He saw that the others began to wobble in their movements, which was plain evidence that they had tired themselves out by their night tramp, and were in no condition to compete with the motorcycles, even on this rough stretch of road.

The tall, athletic-looking leader of the trio suddenly jumped aside, and stooped over as if snatching something from the ground.

"'Ware, hawks!" shouted Bluff, who had noted this maneuver.

It could now be easily seen that Pet Peters had fastened upon quite a cumbersome branch of a fallen tree, and his purpose was manifest when he stepped out as if to drop it across the road, meaning to wreck the machines as they swept on.

Frank changed his course just a trifle, but was now heading straight for the unprincipled schemer, who would have taken the chances of seriously injuring some of the party in order to further his own plans.

The sight of that heavy motor-cycle heading straight at him rather demoralized Pet, who did not know but that Frank meant to chase him until he got him; so that he dropped the branch before he had quite covered the entire space across the narrow road, and made a wild leap for safety.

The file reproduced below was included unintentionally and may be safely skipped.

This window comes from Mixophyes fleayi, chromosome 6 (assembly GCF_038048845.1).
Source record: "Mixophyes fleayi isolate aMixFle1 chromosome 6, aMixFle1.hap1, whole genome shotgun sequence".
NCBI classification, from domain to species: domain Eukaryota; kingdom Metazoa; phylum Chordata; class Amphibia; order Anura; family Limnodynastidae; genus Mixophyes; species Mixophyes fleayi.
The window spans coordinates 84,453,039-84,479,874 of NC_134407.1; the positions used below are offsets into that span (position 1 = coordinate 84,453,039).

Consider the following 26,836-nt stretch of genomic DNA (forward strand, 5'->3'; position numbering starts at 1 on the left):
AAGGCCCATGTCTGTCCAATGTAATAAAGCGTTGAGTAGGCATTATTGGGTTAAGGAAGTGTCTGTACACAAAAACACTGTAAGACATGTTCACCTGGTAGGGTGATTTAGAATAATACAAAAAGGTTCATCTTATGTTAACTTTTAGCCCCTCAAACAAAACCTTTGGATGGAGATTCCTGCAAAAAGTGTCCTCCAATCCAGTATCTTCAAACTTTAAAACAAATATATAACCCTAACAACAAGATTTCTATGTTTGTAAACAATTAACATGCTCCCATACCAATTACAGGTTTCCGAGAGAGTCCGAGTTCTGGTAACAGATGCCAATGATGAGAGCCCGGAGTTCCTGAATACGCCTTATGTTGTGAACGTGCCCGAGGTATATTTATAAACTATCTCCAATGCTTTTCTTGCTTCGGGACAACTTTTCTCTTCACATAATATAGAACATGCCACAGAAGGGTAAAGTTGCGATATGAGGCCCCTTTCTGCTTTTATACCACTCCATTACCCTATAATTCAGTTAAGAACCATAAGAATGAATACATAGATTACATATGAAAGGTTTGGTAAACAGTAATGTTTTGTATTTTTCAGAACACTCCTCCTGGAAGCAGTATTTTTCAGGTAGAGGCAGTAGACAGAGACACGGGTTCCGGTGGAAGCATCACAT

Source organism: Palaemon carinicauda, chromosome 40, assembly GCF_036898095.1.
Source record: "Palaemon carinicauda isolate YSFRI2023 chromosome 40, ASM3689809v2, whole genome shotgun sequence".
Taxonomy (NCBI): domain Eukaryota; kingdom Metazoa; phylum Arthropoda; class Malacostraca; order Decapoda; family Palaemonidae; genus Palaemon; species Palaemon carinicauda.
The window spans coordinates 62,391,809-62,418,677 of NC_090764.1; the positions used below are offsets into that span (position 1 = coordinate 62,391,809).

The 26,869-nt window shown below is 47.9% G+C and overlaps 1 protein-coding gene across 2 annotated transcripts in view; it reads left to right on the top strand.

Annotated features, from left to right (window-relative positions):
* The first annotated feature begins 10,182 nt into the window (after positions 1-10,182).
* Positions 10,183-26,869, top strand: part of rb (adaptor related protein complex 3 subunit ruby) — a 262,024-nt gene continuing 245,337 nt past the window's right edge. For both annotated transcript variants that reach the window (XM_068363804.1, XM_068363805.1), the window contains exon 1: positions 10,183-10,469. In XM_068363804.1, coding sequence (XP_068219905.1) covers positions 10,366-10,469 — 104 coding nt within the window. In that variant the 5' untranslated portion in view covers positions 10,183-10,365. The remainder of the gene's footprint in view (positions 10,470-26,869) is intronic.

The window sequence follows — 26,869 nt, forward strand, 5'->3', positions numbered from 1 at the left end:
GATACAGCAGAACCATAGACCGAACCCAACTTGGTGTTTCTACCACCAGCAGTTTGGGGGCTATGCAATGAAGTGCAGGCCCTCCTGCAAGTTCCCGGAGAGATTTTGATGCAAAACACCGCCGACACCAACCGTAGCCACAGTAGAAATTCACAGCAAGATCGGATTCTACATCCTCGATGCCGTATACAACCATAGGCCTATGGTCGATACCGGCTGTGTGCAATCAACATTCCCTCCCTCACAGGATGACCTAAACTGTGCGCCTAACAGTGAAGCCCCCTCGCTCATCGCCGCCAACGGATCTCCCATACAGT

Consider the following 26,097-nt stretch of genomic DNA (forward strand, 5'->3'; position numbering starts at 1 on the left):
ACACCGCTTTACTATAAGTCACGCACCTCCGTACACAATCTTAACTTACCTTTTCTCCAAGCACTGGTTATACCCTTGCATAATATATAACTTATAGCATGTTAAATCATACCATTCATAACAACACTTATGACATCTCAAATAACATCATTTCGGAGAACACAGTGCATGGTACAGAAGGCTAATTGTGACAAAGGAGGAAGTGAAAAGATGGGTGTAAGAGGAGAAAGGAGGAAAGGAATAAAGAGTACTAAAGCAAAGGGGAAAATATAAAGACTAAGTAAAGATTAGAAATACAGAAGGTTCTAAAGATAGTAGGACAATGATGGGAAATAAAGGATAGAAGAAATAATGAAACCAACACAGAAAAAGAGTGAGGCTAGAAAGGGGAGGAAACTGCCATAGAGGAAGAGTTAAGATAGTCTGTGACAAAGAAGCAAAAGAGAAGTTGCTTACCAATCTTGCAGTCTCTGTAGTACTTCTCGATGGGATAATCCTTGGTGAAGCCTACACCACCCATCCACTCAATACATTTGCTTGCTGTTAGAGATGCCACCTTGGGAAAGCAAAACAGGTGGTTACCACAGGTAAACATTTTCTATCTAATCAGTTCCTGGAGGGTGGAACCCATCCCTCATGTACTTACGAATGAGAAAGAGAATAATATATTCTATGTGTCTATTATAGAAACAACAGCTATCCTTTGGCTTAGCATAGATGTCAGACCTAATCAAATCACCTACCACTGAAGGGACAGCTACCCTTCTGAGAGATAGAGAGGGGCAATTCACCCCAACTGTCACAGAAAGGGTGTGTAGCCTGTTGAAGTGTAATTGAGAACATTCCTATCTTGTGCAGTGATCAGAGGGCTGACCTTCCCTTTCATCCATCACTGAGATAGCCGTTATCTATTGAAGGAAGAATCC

Consequently, Frank was able to veer aside and skim past the dangerous obstruction without coming a "cropper" in the ditch.

Jerry also swept by, and the others were coming so fast on the heels of the two leaders that the bewildered roughs could not pull their wits together in time to make any successful swoop.

Perhaps they were not particularly anxious to arouse the party after all; for the sight of the weapons they carried, and, above all, the martial appearance of the khaki-clad Bluff, must have impressed them more than a little.